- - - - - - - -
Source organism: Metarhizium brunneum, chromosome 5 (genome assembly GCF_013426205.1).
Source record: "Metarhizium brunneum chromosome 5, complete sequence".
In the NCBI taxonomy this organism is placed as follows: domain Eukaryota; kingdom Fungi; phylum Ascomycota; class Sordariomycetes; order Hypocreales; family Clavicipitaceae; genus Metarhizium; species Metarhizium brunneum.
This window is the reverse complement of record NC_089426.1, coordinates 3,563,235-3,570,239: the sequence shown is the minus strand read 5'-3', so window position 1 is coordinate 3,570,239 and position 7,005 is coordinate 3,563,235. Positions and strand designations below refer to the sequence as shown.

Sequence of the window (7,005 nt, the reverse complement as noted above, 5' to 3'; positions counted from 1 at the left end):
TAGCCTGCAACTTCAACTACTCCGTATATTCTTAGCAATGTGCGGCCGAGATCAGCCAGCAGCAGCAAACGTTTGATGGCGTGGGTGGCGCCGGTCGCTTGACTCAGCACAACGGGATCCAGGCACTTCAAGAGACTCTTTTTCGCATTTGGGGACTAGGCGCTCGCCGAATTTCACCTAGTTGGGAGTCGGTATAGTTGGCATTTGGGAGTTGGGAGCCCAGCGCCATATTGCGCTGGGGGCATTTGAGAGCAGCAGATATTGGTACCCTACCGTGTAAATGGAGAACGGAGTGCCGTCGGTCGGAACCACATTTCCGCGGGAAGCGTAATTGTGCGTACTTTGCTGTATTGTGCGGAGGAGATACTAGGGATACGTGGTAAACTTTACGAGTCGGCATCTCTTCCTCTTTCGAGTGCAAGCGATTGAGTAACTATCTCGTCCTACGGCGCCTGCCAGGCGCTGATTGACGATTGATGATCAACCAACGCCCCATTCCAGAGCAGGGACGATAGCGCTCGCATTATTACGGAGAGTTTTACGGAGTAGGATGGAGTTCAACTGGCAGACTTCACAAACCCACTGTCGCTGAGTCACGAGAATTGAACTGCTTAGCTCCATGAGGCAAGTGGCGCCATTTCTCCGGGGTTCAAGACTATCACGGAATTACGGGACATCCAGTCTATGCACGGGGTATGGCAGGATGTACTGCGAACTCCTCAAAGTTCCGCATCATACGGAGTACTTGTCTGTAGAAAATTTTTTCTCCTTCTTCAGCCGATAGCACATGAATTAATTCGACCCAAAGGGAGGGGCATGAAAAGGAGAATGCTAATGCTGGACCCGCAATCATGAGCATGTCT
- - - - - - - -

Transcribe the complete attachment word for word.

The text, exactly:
Source organism: Metarhizium brunneum, chromosome 5 (genome assembly GCF_013426205.1).
Source record: "Metarhizium brunneum chromosome 5, complete sequence".
In the NCBI taxonomy this organism is placed as follows: domain Eukaryota; kingdom Fungi; phylum Ascomycota; class Sordariomycetes; order Hypocreales; family Clavicipitaceae; genus Metarhizium; species Metarhizium brunneum.
This window is the reverse complement of record NC_089426.1, coordinates 3,563,235-3,570,239: the sequence shown is the minus strand read 5'-3', so window position 1 is coordinate 3,570,239 and position 7,005 is coordinate 3,563,235. Positions and strand designations below refer to the sequence as shown.

Sequence of the window (7,005 nt, the reverse complement as noted above, 5' to 3'; positions counted from 1 at the left end):
TAGCCTGCAACTTCAACTACTCCGTATATTCTTAGCAATGTGCGGCCGAGATCAGCCAGCAGCAGCAAACGTTTGATGGCGTGGGTGGCGCCGGTCGCTTGACTCAGCACAACGGGATCCAGGCACTTCAAGAGACTCTTTTTCGCATTTGGGGACTAGGCGCTCGCCGAATTTCACCTAGTTGGGAGTCGGTATAGTTGGCATTTGGGAGTTGGGAGCCCAGCGCCATATTGCGCTGGGGGCATTTGAGAGCAGCAGATATTGGTACCCTACCGTGTAAATGGAGAACGGAGTGCCGTCGGTCGGAACCACATTTCCGCGGGAAGCGTAATTGTGCGTACTTTGCTGTATTGTGCGGAGGAGATACTAGGGATACGTGGTAAACTTTACGAGTCGGCATCTCTTCCTCTTTCGAGTGCAAGCGATTGAGTAACTATCTCGTCCTACGGCGCCTGCCAGGCGCTGATTGACGATTGATGATCAACCAACGCCCCATTCCAGAGCAGGGACGATAGCGCTCGCATTATTACGGAGAGTTTTACGGAGTAGGATGGAGTTCAACTGGCAGACTTCACAAACCCACTGTCGCTGAGTCACGAGAATTGAACTGCTTAGCTCCATGAGGCAAGTGGCGCCATTTCTCCGGGGTTCAAGACTATCACGGAATTACGGGACATCCAGTCTATGCACGGGGTATGGCAGGATGTACTGCGAACTCCTCAAAGTTCCGCATCATACGGAGTACTTGTCTGTAGAAAATTTTTTCTCCTTCTTCAGCCGATAGCACATGAATTAATTCGACCCAAAGGGAGGGGCATGAAAAGGAGAATGCTAATGCTGGACCCGCAATCATGAGCATGTCT